A Madison man accused of wielding a bat and shaking down two bars in Downtown Madison in June told a judge Wednesday that he’s back on his medication and successfully dealing with his feelings of anxiety and “implicit bias” against white people and others who are different from him.
Meanwhile, a different Dane County judge dismissed a case against a man accused of helping to pull down a Capitol Square statue during a protest of the bat-wielding man’s arrest. But the judge found probable cause that he’d participated in the looting of a Downtown jewelry store in May following the first day of protests in Madison against the death of George Floyd in Minneapolis police custody.
Devonere Johnson, 28, who also goes by the name Yeshua Musa, said during a court hearing that since the June 23 arrest outside The Coopers Tavern he’s been working on his emotional health and hopes to return to work in construction.
“The Dane County Jail has taught me things I never expected — most importantly, mastering self-control,” he said. “I realized most people in Dane County Jail are in here due to a lack of self-control, including myself.”
He said that in the 92 days he’s been in jail he’s practiced meditation, has been “acknowledging my emotions” and is taking medication again for post-traumatic stress related to an incident several years ago.
Johnson was in court for sentencing after his probation on a 2017 felony conviction for theft was revoked. He now faces charges of extortion and threatening to injure or accuse a person of a crime for allegedly demanding food and money from employees at Mackesey’s Irish Pub and The Coopers Tavern, respectively.
His June 23 arrest, which was caught on bystander video and shows him struggling with police and fleeing the back of a police car, was shared widely on social media and prompted a destructive protest that night in which a statue of Civil War abolitionist and Union soldier, Hans Christian Heg, and the women’s rights statue “Forward” were pulled down and damaged.
Dane County Circuit Judge Julie Genovese rejected a recommendation from the Dane County District Attorney’s Office for 2½ years in prison for Johnson and instead sentenced him to about the year of time he’s already served in jail in 2016-17. She also agreed with his attorney, Payal Khandhar, that while on probation for the 2017 conviction, Johnson had done a lot of things right, including maintaining employment, escaping homelessness, enrolling in a job-training program and caring for his child.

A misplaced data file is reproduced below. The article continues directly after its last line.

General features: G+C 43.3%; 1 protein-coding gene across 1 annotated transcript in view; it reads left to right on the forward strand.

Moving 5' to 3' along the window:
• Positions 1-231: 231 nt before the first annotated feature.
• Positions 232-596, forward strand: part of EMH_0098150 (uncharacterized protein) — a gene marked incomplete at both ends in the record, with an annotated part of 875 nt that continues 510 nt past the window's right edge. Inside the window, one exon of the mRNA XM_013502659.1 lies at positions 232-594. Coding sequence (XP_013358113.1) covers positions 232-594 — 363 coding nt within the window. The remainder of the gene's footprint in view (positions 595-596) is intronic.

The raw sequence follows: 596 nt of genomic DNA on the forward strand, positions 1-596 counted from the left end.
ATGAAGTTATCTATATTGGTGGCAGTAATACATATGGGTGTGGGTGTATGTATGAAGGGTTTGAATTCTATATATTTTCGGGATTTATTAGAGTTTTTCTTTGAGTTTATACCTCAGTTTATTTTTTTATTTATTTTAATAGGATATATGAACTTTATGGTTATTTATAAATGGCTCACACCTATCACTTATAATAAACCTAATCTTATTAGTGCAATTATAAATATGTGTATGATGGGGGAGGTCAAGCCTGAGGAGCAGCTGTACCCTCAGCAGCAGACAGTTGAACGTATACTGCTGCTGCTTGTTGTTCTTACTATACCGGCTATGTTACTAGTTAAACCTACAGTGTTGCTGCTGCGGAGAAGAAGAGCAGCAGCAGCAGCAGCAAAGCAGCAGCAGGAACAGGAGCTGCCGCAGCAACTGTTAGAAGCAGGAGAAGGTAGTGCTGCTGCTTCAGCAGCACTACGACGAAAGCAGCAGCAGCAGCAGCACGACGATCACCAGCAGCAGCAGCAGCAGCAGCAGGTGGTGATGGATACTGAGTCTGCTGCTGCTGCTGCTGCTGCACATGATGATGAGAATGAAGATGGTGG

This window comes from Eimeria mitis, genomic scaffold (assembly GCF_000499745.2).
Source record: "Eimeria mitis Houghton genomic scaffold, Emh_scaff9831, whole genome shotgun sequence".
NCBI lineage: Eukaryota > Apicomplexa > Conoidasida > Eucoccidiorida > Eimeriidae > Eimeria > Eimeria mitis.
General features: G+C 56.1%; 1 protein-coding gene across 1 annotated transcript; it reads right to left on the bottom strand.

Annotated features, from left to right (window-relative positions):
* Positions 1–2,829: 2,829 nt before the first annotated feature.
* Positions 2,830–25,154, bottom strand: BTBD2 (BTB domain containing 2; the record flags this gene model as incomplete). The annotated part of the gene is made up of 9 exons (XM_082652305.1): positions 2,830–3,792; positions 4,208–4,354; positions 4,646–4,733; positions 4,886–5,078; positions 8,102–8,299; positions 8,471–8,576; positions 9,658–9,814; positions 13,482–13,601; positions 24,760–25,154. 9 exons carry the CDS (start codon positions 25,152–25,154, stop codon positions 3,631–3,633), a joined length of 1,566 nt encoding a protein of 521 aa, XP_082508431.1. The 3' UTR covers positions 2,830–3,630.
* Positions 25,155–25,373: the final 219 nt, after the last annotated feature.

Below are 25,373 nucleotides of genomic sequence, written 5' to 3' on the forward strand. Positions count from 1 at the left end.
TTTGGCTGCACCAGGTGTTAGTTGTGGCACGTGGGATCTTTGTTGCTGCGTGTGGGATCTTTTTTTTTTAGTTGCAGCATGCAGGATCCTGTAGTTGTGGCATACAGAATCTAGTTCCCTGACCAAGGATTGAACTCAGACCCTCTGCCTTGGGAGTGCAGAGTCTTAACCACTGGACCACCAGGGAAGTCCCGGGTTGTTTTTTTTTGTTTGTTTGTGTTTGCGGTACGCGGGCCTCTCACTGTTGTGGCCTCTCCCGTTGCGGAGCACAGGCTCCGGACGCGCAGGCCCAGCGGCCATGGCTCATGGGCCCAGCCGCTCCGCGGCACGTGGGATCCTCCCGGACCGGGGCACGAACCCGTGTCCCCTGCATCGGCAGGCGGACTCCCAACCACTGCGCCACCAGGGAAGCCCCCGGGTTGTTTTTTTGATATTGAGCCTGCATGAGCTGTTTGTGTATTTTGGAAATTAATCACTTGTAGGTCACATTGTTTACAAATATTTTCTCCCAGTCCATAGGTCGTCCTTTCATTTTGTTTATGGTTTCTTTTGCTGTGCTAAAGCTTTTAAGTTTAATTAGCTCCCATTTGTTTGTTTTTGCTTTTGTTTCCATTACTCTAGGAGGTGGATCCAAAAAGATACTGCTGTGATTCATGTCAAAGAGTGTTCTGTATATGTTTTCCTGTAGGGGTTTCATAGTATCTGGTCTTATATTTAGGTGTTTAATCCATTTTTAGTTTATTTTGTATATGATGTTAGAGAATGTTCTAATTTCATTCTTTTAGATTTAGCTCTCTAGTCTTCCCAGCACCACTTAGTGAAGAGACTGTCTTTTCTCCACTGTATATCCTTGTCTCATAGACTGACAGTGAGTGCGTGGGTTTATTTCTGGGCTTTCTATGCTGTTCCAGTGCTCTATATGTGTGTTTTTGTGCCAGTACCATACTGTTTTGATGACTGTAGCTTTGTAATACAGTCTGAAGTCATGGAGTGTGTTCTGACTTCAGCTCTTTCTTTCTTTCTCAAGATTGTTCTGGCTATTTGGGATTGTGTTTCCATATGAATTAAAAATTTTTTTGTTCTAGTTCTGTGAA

Khandhar said Johnson began to falter after he made a complaint against an employer about other workers using racial slurs on the job and was subsequently fired, and that he became involved in the Black Lives Matter protests Downtown on the advice of his health care provider, who thought participation in the “movement” would help him feel less fearful and less powerless.
“And clearly that was not the right decision for Devonere,” Khandhar said. “And he agrees with that. He emotionally was not in a state to be out there. It was a very tense environment. He was overwhelmed, and he lets his emotions take control if him.”
Johnson remains in custody on the state and federal charges related to the incidents at Mackesey’s and The Coopers Tavern.
Also Wednesday, a Dane County judge dismissed a felony criminal damage to property charge against Kelsey Nelson, 30, of Madison, who police and prosecutors say helped tear down the Heg statue.
During a preliminary hearing, District Attorney Ismael Ozanne presented video stills of a gray Nissan Murano that had allegedly helped pull down the statue with a rope or a chain, and sought to connect the vehicle’s driver to that incident.
But Nelson’s attorney, Syovata Edari, pointed out that there were no clear shots of Nelson in the vehicle around the time the statue was removed, and Circuit Judge Chris Taylor agreed.
“The problem that I have with this case is you don’t place the defendant in the car at the scene,” she said. “The only thing that I have is one blurry photograph. It looks like a person of color, but I can’t tell that that’s the defendant.”
Taylor did find probable cause, however, that Nelson had been among the people to loot Goodman’s Jewelers on May 30. Images shared during a hearing in that case appear to show Nelson inside the store.
Nelson, who has past convictions for drug possession, carrying a concealed weapon and identity theft, faces a felony burglary charge in the case.
Editor's note: This story has been updated to correct one reference to the date of Johnson's 2017 conviction.